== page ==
“If it’s already in our investment universe then we’d want to see the company. There are five of us and only 190 – 200 companies so we try to meet every one of them at least every 1-2 years.”

So 200 companies and five investment managers, do you look at 40 stocks each?

“No it doesn’t quite work like that, but close. My point is that unlike other global teams where analysts may be trying to cover hundreds of companies in dozens of industries, what we do is pretty different. We have a small group of investors following a carefully defined universe of companies with common characteristics that tend to fall into a small number of industries. We can bring a lot of focus to the research.”

So what are the seven or eight industries that are most of interest to you?

“We focus on tobacco; spirits; food manufacturing; household and personal care products; professional publishing; pharmaceuticals; medical equipment and then it gets more selective with the occasional software company, the occasional luxury goods company and the occasional industrial company that has a strong network.”

Do you have any market cap constraints?

“$1 – 2 billion would be our bottom end of our market cap range.”

What would be your average market cap of a holding?

“$20 - $25 billion.”

Given your themes are strong intangible assets, do you hold a lot of brand names?

“Yes, absolutely but not exclusively. We also own pharmaceutical companies like Novartis or companies like eBay or Moody’s (or S&P’s McGraw-Hill) where the intangible asset is not really a brand per se. We also own Kone, the Finish elevator and escalator company, because the installed base of equipment and attendant service network form is a very important barrier to entry.”

Any favorite companies?

“Our biggest portfolio position is BAT and it has been for several years. We’ve also got big positions in several other tobacco companies. We hold Kellogg. These guys are tremendous at managing their brands. Our European holdings include Reckitt Benckiser which we’ve held for ages. Imperial Tobacco does an excellent job on the IR front and we think highly of the way they run the business as well. Cadbury has been viewed as a problem child for a long time but we’ve been very patient shareholders and think the restructuring will bear fruit. We own Nestlé and Danone.”

Which companies don’t you favor?

“We try to avoid companies with average or low barriers to entry. We also try to avoid capital intensive or commoditised businesses. They require different skill sets than we have as investors. So we don’t own any deep cyclicals, commodities, heavily leveraged companies or companies whose products portfolios suffer from the risk of rapid obsolescence and require constant or rapid reinvention.”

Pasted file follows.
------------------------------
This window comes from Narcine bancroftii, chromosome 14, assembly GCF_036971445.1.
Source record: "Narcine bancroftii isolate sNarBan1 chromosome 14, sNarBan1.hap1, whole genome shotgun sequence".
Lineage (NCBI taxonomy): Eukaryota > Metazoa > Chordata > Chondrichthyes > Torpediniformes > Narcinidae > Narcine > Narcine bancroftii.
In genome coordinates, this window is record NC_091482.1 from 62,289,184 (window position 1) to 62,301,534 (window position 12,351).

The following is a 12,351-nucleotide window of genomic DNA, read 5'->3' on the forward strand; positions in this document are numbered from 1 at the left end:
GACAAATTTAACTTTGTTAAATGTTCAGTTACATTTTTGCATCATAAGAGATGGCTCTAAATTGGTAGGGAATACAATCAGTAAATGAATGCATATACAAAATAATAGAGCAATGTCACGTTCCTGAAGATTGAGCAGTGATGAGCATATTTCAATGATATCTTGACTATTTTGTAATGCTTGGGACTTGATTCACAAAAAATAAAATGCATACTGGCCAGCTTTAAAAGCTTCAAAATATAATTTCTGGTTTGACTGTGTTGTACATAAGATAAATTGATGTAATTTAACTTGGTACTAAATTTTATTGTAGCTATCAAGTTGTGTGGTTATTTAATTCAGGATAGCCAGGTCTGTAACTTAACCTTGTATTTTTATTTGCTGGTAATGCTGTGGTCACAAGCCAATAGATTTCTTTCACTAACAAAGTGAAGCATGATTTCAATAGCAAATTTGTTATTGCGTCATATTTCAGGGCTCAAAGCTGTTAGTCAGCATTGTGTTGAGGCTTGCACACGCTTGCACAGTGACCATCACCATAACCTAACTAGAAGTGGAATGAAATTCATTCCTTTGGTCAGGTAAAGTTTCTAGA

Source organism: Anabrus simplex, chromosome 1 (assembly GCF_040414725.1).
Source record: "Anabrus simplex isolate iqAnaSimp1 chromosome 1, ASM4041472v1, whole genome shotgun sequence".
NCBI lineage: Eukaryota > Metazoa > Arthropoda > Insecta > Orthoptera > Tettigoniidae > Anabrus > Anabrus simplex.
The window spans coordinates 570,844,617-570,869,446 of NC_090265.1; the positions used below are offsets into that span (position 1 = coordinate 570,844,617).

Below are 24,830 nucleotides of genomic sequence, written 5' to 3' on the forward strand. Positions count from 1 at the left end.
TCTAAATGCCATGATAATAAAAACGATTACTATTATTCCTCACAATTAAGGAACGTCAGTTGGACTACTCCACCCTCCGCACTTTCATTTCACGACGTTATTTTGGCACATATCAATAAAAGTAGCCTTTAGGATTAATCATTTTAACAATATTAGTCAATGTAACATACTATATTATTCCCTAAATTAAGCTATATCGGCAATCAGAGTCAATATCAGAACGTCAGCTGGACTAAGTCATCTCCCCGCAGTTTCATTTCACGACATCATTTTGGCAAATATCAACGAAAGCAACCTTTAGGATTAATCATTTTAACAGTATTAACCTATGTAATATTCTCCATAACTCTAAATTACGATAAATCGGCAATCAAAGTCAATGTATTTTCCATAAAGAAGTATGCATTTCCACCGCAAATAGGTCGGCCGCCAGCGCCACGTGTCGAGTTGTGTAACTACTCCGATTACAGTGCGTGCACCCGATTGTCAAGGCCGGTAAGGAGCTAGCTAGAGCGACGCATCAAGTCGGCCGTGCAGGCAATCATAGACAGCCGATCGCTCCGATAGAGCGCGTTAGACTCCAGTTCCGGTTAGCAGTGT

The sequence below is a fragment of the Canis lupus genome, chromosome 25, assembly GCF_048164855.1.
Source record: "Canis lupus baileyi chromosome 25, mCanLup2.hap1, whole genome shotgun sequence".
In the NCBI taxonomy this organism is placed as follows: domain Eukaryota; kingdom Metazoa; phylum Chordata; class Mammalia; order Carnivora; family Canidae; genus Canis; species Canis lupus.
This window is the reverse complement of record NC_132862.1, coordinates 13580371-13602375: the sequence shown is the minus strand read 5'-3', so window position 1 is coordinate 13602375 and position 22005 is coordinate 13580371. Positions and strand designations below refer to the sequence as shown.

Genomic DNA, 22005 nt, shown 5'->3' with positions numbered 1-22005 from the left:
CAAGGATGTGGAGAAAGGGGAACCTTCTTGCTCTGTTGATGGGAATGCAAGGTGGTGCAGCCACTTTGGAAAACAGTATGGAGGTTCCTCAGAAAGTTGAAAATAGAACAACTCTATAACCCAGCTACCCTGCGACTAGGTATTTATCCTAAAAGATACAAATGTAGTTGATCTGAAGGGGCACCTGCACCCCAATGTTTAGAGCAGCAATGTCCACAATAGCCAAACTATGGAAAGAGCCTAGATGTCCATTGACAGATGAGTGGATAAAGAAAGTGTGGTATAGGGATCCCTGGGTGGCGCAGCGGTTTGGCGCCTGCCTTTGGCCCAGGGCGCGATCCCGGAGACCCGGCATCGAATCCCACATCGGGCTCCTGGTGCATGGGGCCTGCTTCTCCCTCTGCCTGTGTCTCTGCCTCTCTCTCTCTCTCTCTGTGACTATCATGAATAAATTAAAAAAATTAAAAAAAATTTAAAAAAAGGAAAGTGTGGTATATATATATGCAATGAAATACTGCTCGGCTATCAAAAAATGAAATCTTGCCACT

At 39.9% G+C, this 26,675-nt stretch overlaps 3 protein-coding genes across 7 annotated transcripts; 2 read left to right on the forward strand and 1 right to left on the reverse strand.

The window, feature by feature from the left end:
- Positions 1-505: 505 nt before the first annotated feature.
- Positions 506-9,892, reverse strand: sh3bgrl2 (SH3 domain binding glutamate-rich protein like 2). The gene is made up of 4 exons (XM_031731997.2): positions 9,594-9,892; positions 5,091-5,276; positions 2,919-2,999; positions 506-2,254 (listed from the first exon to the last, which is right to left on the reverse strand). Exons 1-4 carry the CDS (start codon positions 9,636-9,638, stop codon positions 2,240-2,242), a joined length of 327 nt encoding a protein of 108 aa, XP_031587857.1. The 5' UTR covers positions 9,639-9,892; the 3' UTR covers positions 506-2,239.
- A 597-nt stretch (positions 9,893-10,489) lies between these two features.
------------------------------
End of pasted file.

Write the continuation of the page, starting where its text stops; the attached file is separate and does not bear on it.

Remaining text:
How important is corporate access?

“Very.”

Where do you prefer to meet management?

“We travel pretty extensively and are happy to go to their offices. We are happy to do meetings here in London as well. We attend conferences for access but we’re not such a big fan of conferences as the meetings can be rushed and the conversations pretty canned.”

Any companies with great IR?

“Compared to several years ago, IR efforts have clearly become more sophisticated across the board. Many companies now do an outstanding job. Kellogg – the fellow that used to do their IR (Simon Burton) is gone but I think he left behind a very forthcoming culture. To a large extent you have to give credit to the people at the very top as that is obviously one of their priorities too.”

Who do you like to see from a company?

“It really depends on how well we know the business and then nature of our questions. It usually tends to be some combination of CEO, CFO and IR. We really appreciate access to line management when we can get it.”

How will you scale up to manage $8 billion?

“At Morgan Stanley, we were managing more than that with five investors. We’ve brought on one additional person to help us with the business side of the firm and a very strong suite of service providers to help us with back office and technology and the other nuts and bolts of running an asset management company so we think the business is well positioned to handle a growing client base.”

So finally, why should companies come and see you?

“Well, we know their time is precious and we are still a small firm so we don’t take corporate access for granted. They tell us that we’re the kind of investor they are looking for: fundamental, patient, long term oriented investors. We see statistics that show that the average share changes hands once every 11 months. That’s not a problem around here. Finally, our business is growing.”